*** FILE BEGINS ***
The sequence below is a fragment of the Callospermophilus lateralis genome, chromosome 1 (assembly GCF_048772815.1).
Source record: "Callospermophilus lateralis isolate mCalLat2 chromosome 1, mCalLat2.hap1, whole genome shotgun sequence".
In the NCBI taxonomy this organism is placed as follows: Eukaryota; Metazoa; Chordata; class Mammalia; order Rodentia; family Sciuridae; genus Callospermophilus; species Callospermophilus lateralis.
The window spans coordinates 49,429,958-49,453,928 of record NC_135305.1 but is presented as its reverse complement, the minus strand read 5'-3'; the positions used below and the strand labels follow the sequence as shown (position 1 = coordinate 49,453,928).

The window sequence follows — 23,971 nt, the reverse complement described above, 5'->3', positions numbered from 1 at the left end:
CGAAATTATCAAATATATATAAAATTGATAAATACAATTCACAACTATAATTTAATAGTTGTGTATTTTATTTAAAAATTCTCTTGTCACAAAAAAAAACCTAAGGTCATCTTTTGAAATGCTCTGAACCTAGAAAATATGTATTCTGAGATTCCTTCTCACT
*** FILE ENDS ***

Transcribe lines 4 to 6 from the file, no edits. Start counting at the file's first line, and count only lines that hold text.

The window spans coordinates 49,429,958-49,453,928 of record NC_135305.1 but is presented as its reverse complement, the minus strand read 5'-3'; the positions used below and the strand labels follow the sequence as shown (position 1 = coordinate 49,453,928).

The window sequence follows — 23,971 nt, the reverse complement described above, 5'->3', positions numbered from 1 at the left end:
CGAAATTATCAAATATATATAAAATTGATAAATACAATTCACAACTATAATTTAATAGTTGTGTATTTTATTTAAAAATTCTCTTGTCACAAAAAAAAACCTAAGGTCATCTTTTGAAATGCTCTGAACCTAGAAAATATGTATTCTGAGATTCCTTCTCACT